Category: Spine Surgery | Author: Stefano Sinicropi | Date: September 12, 2017
A recent study suggests that for one reason or another, roughly one in five patients who undergo a spinal fusion develop some type of post-traumatic stress disorder after their operation. The mental issue may not surface until months or even years after surgery, but that percentage suggests that not enough is being done to treat the mental health concerns of patients after a surgical operation. Below, we explain why PTSD and spinal fusion operations may be linked, and how to prevent and treat it.
PTSD and Spine Surgery
Post-traumatic stress disorder is more commonly linked to individuals who have served in the armed forces or who have suffered personal violence on some level, so why are roughly one in five patients who undergo a spinal fusion developing some form of the condition? For starters, many of these patients are developing PTSD symptoms due to the trauma that led to the need for fusion, not the fusion itself. For example, if you got in a car accident that resulted in the need for spinal fusion, you may feel anxious or stressed when you’re in a car in the future. So while you were a spinal fusion patient and you developed some form of PTSD, it was in no way related to the surgery itself.
However, there are individuals who undergo elective spinal fusion that end up developing some form of PTSD. According to the study, the biggest risk factor for developing a form of PTSD after spinal fusion was the onset of depression or an anxiety disorder prior to the initial operation. Knowing this, doctors can take actionable steps to greatly reduce a person’s likelihood of developing a mental health disorder after their spinal fusion.
Preventing PTSD After Spinal Surgery
As we alluded to above, preventing the onset of PTSD after spinal fusion actually begins prior to the operation. Doctors should be conducting mental health screens prior to moving forward with an operation, and if there are warning signs, the mental health issues should be taken care of before surgery.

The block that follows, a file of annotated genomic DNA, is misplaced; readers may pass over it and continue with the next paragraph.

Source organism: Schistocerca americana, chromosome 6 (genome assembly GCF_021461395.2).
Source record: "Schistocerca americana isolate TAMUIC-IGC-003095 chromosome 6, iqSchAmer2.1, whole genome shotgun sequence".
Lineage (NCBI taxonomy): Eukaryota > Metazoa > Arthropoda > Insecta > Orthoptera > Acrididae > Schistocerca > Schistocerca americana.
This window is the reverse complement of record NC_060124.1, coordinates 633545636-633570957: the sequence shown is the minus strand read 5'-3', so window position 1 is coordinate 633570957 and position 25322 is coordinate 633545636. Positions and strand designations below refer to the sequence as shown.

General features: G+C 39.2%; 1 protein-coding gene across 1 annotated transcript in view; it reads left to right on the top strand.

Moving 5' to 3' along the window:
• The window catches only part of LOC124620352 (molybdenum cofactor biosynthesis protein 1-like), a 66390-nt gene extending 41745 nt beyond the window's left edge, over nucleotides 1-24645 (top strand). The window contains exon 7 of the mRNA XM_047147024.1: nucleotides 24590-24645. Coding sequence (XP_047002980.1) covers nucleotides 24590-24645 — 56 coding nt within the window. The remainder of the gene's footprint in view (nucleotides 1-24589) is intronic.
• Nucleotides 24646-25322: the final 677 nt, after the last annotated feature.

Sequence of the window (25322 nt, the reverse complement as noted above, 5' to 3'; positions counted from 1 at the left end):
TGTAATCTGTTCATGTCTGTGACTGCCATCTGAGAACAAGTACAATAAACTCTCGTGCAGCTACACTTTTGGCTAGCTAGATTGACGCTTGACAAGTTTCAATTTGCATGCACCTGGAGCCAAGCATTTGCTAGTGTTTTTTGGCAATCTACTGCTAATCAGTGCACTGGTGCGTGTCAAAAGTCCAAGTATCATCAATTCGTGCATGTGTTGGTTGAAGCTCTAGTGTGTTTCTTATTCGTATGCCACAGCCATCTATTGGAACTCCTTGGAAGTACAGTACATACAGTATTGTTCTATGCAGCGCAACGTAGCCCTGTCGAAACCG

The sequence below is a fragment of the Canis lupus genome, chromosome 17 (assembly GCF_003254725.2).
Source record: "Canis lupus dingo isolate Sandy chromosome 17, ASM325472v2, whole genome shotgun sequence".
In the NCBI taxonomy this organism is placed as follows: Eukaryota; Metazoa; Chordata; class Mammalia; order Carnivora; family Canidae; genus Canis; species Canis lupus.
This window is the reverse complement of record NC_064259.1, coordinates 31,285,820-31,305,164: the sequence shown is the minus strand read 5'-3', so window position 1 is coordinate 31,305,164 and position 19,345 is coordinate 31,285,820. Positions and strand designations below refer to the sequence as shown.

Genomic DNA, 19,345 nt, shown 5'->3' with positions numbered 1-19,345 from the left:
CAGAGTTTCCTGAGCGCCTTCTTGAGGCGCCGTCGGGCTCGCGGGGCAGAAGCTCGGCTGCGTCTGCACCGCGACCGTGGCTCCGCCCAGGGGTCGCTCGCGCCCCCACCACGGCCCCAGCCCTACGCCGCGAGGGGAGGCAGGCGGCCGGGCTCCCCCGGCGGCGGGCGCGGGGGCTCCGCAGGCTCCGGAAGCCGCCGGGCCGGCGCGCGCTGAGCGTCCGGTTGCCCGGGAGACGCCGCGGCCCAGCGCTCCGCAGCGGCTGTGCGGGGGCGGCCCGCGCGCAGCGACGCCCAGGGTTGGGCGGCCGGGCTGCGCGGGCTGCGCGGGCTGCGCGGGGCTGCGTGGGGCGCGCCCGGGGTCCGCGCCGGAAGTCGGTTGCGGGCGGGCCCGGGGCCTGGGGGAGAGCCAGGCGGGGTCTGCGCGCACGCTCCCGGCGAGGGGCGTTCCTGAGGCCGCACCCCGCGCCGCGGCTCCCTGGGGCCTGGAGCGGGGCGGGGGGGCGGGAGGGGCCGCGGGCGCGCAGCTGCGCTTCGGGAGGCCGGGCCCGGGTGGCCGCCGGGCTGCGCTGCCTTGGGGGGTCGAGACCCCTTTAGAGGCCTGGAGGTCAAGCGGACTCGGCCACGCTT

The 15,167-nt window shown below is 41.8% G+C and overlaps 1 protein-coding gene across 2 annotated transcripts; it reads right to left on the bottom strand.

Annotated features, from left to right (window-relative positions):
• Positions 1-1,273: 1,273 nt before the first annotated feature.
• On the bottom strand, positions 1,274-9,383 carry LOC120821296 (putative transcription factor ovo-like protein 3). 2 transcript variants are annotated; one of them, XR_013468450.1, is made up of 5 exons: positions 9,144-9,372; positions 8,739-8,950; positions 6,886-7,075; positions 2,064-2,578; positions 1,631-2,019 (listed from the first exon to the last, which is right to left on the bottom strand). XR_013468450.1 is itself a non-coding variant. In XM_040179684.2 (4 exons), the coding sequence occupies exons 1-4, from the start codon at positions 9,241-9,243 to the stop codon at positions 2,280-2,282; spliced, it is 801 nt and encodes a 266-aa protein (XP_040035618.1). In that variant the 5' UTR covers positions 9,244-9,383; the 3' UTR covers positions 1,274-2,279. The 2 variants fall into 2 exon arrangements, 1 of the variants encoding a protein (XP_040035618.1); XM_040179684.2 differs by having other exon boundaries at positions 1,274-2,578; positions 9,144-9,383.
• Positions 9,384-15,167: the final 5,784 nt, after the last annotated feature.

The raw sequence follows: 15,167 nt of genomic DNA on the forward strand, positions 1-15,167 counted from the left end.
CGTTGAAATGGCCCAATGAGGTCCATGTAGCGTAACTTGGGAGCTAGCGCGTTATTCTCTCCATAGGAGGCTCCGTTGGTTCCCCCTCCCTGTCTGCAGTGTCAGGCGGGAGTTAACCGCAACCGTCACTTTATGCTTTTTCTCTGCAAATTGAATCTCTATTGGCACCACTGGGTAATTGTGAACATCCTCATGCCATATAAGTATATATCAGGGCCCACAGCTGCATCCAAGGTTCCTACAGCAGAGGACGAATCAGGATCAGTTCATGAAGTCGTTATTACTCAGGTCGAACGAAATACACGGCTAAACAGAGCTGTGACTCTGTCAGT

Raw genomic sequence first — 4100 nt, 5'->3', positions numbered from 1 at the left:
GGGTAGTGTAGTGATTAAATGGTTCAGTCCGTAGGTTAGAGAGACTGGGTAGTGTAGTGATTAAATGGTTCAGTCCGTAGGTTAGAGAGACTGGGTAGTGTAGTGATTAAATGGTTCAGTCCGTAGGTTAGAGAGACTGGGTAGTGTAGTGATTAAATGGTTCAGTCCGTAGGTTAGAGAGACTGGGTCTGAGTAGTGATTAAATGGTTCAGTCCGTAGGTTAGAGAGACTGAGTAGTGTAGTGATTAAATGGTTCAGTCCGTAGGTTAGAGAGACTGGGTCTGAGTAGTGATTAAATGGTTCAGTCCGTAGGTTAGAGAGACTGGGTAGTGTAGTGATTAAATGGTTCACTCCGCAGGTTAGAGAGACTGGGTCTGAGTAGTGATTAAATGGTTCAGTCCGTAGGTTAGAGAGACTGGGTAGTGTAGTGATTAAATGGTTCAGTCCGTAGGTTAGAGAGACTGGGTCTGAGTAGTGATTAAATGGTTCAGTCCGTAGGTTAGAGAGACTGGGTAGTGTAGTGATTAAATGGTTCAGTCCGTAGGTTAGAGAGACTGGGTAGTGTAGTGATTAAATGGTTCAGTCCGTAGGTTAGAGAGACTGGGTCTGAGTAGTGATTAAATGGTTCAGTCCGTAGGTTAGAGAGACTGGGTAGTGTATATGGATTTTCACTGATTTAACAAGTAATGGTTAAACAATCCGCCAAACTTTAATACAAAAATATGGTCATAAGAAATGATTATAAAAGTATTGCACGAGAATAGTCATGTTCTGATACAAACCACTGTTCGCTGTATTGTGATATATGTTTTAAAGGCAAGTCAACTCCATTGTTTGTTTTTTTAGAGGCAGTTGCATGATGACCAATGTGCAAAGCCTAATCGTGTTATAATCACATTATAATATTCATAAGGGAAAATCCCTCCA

Study authors also suggested that knowledge may also play an important factor in preventing PTSD after spinal fusion. Patients who know more about their operation and their rehab are less likely to be stressed or anxious both before or after the operation. Both stress and anxiety can trigger a pre-existing depressive condition or it can contribute to the onset of PTSD. Don’t be afraid to ask questions about your upcoming operation or what you should expect in the days after surgery. The more you know, the more you can prepare for, which helps to eliminate stress.
Exercise is also another great component of a healthy mindset after surgery. It may not be possible to go for a run in the first week after surgery, but doing some acceptable exercises will help put you in a good mindset to make a full recovery after your operation. You’d be amazed what a 30 minute walk with a friend or family member can do for your spirits after surgery.
For more information on how we try to help all our patients manage the physical and emotional aspects of their surgical operation, reach out to Dr. Sinicropi’s office today.